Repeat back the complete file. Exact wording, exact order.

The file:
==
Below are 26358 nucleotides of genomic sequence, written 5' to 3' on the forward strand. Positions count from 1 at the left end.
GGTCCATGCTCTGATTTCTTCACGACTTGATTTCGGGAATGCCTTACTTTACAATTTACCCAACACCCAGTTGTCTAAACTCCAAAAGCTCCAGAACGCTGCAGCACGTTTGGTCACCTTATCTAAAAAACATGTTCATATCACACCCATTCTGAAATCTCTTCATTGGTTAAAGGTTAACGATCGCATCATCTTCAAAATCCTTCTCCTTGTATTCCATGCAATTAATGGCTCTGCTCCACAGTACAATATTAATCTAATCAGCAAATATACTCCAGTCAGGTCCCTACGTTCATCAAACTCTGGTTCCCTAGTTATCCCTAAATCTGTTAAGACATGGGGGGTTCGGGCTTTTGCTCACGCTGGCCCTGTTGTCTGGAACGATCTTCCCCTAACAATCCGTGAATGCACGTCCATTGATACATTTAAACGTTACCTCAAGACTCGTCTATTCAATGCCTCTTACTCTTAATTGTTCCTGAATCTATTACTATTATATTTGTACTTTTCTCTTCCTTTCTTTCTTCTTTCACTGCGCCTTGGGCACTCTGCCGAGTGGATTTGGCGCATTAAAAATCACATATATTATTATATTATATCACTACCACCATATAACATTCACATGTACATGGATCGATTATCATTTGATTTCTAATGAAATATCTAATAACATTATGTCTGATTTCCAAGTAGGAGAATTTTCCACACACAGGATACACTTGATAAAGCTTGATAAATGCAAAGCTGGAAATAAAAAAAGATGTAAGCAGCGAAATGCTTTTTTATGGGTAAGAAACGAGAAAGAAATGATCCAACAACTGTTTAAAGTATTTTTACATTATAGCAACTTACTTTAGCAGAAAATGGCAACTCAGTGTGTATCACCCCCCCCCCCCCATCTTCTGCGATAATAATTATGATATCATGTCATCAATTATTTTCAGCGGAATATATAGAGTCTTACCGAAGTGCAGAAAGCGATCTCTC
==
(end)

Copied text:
Below are 26358 nucleotides of genomic sequence, written 5' to 3' on the forward strand. Positions count from 1 at the left end.
GGTCCATGCTCTGATTTCTTCACGACTTGATTTCGGGAATGCCTTACTTTACAATTTACCCAACACCCAGTTGTCTAAACTCCAAAAGCTCCAGAACGCTGCAGCACGTTTGGTCACCTTATCTAAAAAACATGTTCATATCACACCCATTCTGAAATCTCTTCATTGGTTAAAGGTTAACGATCGCATCATCTTCAAAATCCTTCTCCTTGTATTCCATGCAATTAATGGCTCTGCTCCACAGTACAATATTAATCTAATCAGCAAATATACTCCAGTCAGGTCCCTACGTTCATCAAACTCTGGTTCCCTAGTTATCCCTAAATCTGTTAAGACATGGGGGGTTCGGGCTTTTGCTCACGCTGGCCCTGTTGTCTGGAACGATCTTCCCCTAACAATCCGTGAATGCACGTCCATTGATACATTTAAACGTTACCTCAAGACTCGTCTATTCAATGCCTCTTACTCTTAATTGTTCCTGAATCTATTACTATTATATTTGTACTTTTCTCTTCCTTTCTTTCTTCTTTCACTGCGCCTTGGGCACTCTGCCGAGTGGATTTGGCGCATTAAAAATCACATATATTATTATATTATATCACTACCACCATATAACATTCACATGTACATGGATCGATTATCATTTGATTTCTAATGAAATATCTAATAACATTATGTCTGATTTCCAAGTAGGAGAATTTTCCACACACAGGATACACTTGATAAAGCTTGATAAATGCAAAGCTGGAAATAAAAAAAGATGTAAGCAGCGAAATGCTTTTTTATGGGTAAGAAACGAGAAAGAAATGATCCAACAACTGTTTAAAGTATTTTTACATTATAGCAACTTACTTTAGCAGAAAATGGCAACTCAGTGTGTATCACCCCCCCCCCCCCATCTTCTGCGATAATAATTATGATATCATGTCATCAATTATTTTCAGCGGAATATATAGAGTCTTACCGAAGTGCAGAAAGCGATCTCTC